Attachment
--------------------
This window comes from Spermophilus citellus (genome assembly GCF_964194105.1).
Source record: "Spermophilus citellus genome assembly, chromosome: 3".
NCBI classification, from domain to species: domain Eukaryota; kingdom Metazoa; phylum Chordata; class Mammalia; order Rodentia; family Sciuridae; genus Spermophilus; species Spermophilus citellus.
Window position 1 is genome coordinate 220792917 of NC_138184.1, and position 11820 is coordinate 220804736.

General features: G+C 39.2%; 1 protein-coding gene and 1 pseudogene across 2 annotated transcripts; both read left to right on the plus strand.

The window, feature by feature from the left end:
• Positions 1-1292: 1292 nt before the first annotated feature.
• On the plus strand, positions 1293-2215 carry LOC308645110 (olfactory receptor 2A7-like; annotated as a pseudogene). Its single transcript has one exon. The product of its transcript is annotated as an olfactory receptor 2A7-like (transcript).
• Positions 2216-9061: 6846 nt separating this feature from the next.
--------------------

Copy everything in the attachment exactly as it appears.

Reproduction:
This window comes from Spermophilus citellus (genome assembly GCF_964194105.1).
Source record: "Spermophilus citellus genome assembly, chromosome: 3".
NCBI classification, from domain to species: domain Eukaryota; kingdom Metazoa; phylum Chordata; class Mammalia; order Rodentia; family Sciuridae; genus Spermophilus; species Spermophilus citellus.
Window position 1 is genome coordinate 220792917 of NC_138184.1, and position 11820 is coordinate 220804736.

General features: G+C 39.2%; 1 protein-coding gene and 1 pseudogene across 2 annotated transcripts; both read left to right on the plus strand.

The window, feature by feature from the left end:
• Positions 1-1292: 1292 nt before the first annotated feature.
• On the plus strand, positions 1293-2215 carry LOC308645110 (olfactory receptor 2A7-like; annotated as a pseudogene). Its single transcript has one exon. The product of its transcript is annotated as an olfactory receptor 2A7-like (transcript).
• Positions 2216-9061: 6846 nt separating this feature from the next.